Women may also find the sensation and regularity of orgasm differs and penetration may be uncomfortable. The vagina may become drier and vaginal muscle tone can decrease.
 
Men with MS may have less sensation in the penis, fewer and less intense orgasms, and have ejaculation or erection problems.
 
Counselling can help so you can talk through any worries that you have. If the sensations you experience have changed, getting used to your body and what feels good may help. Water-soluble lubricants (eg KY jelly) can help reduce dryness. Men can try medicines such as sildenafil (eg Viagra) or prostaglandins for erection difficulties.
 
Getting treatment for anxiety or depression, or changing your medication if it’s having an adverse effect on your sexual function, may help.
 
Establishing and maintaining your relationship is important. If you’re concerned that multiple sclerosis is affecting your sex life, talk to your GP.

Further information

Multiple Sclerosis Society
0808 800 8000
www.mssociety.org.uk
Multiple Sclerosis Trust
01462 476 700
www.mstrust.org.uk
MS Decisions
www.msdecisions.org.uk
 

Sources

  • Multiple sclerosis. Management of multiple sclerosis in primary and secondary care. NICE, 2003, clinical guideline 8. www.nice.org.uk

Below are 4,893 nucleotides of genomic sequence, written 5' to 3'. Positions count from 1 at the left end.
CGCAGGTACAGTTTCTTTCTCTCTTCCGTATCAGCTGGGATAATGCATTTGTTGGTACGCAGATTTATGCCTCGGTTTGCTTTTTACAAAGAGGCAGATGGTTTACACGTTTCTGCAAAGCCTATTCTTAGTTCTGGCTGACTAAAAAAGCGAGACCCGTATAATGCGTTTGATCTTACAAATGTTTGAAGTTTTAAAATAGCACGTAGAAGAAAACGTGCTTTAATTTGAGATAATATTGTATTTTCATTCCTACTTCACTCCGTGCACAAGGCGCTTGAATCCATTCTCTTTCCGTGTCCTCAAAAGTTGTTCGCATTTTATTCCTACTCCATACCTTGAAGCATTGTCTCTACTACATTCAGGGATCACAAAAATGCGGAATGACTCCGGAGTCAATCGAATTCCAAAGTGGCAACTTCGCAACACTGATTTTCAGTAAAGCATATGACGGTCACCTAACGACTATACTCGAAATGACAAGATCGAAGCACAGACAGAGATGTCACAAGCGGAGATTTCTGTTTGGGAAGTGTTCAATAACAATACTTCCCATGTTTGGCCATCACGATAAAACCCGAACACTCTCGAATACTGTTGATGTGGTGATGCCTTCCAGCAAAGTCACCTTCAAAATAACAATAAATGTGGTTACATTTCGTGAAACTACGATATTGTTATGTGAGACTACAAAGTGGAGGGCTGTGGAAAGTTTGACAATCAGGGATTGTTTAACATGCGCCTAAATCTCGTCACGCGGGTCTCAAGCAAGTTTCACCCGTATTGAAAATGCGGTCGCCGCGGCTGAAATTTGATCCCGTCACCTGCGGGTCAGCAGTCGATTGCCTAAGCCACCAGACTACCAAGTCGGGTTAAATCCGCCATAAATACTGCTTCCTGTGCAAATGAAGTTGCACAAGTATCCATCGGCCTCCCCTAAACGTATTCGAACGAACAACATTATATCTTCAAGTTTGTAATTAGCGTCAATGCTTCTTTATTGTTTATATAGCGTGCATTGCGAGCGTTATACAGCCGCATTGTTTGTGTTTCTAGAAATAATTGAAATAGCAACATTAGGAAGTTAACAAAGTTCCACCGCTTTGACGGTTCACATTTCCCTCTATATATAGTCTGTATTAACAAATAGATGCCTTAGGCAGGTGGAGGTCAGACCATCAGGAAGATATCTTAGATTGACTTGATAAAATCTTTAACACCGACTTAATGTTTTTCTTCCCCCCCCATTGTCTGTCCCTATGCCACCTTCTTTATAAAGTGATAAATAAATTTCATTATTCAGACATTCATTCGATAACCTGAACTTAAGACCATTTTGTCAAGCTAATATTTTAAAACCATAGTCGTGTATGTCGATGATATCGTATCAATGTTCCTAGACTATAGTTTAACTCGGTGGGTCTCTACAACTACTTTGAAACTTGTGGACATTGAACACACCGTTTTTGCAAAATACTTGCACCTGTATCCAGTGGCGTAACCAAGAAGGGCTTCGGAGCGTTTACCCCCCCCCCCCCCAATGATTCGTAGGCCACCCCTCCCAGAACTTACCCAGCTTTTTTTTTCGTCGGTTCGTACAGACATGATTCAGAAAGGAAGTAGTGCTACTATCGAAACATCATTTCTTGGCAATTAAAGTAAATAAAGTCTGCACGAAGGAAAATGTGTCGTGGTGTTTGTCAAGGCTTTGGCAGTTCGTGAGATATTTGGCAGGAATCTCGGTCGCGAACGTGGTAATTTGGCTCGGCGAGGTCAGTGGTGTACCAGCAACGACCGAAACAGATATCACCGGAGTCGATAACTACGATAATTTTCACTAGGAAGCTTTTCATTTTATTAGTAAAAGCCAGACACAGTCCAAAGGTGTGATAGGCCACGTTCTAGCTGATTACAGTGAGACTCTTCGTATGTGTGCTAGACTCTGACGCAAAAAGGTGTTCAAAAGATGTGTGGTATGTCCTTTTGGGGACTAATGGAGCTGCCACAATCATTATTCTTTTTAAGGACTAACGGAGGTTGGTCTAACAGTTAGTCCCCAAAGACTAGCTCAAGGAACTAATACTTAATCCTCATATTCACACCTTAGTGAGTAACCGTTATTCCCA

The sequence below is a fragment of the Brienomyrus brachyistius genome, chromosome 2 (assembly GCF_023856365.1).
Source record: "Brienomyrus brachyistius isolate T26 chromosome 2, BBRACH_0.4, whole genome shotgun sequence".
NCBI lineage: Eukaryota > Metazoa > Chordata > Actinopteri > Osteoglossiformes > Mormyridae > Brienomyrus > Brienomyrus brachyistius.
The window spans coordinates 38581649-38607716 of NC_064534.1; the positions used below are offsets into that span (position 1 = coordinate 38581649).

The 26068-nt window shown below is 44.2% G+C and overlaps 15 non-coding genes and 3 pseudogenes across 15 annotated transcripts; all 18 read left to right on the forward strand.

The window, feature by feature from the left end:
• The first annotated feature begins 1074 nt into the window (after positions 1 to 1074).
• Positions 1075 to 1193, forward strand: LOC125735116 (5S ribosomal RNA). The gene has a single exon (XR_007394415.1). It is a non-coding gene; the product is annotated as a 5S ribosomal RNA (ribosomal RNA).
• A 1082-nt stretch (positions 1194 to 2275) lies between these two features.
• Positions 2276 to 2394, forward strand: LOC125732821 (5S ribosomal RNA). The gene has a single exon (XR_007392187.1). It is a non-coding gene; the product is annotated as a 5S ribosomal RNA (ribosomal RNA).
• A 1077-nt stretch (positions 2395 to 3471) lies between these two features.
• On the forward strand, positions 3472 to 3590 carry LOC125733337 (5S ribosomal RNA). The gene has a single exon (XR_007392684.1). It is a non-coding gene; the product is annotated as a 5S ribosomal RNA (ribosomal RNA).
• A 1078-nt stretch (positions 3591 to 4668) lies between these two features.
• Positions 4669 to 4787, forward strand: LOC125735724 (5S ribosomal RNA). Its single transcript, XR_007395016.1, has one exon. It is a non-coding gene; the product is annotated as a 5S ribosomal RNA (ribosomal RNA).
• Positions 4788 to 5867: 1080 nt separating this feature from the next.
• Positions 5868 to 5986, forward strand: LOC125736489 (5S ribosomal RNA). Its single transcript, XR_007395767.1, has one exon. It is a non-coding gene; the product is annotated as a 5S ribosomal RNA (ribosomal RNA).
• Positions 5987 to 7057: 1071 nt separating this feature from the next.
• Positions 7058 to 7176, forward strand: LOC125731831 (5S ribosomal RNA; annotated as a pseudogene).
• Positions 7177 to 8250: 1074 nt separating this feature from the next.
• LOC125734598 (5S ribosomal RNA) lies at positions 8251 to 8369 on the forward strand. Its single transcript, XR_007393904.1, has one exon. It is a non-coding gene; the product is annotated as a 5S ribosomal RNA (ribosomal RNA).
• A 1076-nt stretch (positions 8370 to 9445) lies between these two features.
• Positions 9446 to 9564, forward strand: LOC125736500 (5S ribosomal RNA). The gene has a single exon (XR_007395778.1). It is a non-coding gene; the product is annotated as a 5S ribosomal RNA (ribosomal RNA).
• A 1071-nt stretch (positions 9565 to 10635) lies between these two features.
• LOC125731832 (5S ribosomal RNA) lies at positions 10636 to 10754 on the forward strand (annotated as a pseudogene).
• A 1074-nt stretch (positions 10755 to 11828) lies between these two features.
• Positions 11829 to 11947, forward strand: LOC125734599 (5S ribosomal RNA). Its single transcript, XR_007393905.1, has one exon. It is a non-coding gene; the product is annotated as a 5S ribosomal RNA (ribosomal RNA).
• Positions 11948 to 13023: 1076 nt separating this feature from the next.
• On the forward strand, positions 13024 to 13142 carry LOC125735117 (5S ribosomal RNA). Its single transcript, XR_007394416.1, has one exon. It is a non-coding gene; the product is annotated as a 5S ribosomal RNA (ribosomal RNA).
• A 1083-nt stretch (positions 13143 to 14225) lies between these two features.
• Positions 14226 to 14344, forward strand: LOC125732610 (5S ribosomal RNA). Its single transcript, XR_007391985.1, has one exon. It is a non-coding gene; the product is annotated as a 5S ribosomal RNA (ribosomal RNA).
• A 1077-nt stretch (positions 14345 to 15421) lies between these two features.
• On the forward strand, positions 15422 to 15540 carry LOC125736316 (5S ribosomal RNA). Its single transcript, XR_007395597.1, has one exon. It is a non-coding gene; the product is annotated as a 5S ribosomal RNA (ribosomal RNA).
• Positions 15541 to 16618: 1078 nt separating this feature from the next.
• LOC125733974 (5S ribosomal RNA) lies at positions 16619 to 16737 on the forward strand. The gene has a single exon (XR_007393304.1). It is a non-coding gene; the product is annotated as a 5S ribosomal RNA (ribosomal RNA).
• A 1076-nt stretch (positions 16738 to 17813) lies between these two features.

Related topics

Physical activity
Physiotherapy
Speech therapy
 

Further information

Multiple Sclerosis Trust
01462 476 700
www.mstrust.org.uk
 
Multiple Sclerosis Society
0808 800 8000
www.mssociety.org.uk
 

Sources

  • Key facts about MS. Multiple Sclerosis Trust. www.mstrust.org.uk, accessed 27 November 2009
  • Multiple sclerosis. Management of multiple sclerosis in primary and secondary care. NICE, 2003, clinical guideline 8. www.nice.org.uk
  • What is MS? Multiple Sclerosis Trust. www.mstrust.org.uk, accessed 27 November 2009
  • Types of MS. Multiple Sclerosis Trust. www.mstrust.org.uk, accessed 27 November 2009
  • Why have I got MS? Multiple Sclerosis Society. www.mssociety.org.uk, 27 November 2009
  • Diagnosing MS. Multiple Sclerosis Trust. www.mstrust.org.uk, accessed 27 November 2009
  • Filippini G, Brusaferri F, Sibley WA, Citterio A, Ciucci G, Midgard R, Candelise L. Corticosteroids or ACTH for acute exacerbations in multiple sclerosis. Cochrane Database of Systematic Reviews 2000, Issue 4. Art. No.: CD001331. DOI: 10.1002/14651858.CD001331
  • Drugs used in the treatment of MS. Multiple Sclerosis Trust. www.mstrust.org.uk, accessed 27 November 2009
  • What are disease-modifying drugs? MS Decisions. www.msdecisions.org.uk, accessed 27 November 2009